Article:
Anyone who has spent time in Japan knows that the country is bursting with gastronomic delights. Especially in Tokyo, there is no shortage of eateries to satisfy your cravings. And yet, as “Butter” author Asako Yuzuki points out, although places catering to solitary men are abundant, it is uncommon in Japan for a woman to eat out alone.

“It is still difficult for women to eat what they want because cooking for a family continues to be the accepted norm,” Yuzuki says. “Japan is a country full of delicious food, but at the same time, it is also a country where there is strong pressure ... for women to be thin.”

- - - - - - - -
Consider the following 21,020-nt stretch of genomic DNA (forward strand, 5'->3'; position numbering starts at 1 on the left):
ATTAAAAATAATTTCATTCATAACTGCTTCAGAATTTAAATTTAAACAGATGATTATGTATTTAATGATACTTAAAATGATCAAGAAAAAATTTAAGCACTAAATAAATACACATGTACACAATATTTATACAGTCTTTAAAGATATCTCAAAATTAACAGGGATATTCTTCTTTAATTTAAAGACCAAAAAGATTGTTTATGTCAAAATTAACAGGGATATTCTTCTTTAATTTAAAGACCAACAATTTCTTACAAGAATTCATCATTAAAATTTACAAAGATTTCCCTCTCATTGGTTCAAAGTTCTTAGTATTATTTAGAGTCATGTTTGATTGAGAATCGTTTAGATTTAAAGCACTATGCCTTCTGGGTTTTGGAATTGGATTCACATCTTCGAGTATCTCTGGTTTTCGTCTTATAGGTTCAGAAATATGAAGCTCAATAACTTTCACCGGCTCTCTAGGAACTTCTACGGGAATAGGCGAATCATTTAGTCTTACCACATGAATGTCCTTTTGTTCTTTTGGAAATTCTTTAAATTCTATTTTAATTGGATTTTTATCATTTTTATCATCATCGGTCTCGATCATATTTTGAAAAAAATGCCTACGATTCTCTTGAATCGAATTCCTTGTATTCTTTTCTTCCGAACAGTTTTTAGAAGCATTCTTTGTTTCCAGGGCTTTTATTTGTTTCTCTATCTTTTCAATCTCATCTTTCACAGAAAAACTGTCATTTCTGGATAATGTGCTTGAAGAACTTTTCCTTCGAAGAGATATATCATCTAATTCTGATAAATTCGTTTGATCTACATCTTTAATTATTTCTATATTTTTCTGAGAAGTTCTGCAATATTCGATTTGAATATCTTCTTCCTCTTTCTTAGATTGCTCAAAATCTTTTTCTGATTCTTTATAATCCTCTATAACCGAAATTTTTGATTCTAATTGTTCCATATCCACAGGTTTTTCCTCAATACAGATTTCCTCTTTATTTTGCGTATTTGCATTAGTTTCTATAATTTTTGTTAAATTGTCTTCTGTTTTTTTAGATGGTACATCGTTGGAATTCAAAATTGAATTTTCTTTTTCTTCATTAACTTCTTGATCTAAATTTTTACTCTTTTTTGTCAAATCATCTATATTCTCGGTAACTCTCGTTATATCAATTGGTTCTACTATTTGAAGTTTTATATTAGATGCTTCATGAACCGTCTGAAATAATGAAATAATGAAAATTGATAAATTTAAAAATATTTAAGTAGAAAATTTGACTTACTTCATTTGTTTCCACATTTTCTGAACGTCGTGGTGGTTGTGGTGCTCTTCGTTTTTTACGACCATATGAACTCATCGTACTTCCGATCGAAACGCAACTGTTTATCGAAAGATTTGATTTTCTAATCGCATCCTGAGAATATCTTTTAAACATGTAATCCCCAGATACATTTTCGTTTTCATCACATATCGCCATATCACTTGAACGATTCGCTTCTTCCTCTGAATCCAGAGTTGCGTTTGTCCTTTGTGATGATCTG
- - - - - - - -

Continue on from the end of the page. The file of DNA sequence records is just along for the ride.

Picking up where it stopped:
Yuzuki probes this tension between food culture and gender stereotypes in her novel “Butter,” a 2017 bestseller in Japan and now her first book rendered into English. Translated by Polly Barton, the novel is a spiraling reimagining of a true-crime femme fatale. Yet Yuzuki goes beyond the typical crime narrative: She offers up food for thought on sex, autonomy, happiness, relationships, female empowerment and a gorgeously indulgent comfort meal — soy sauce and butter on rice.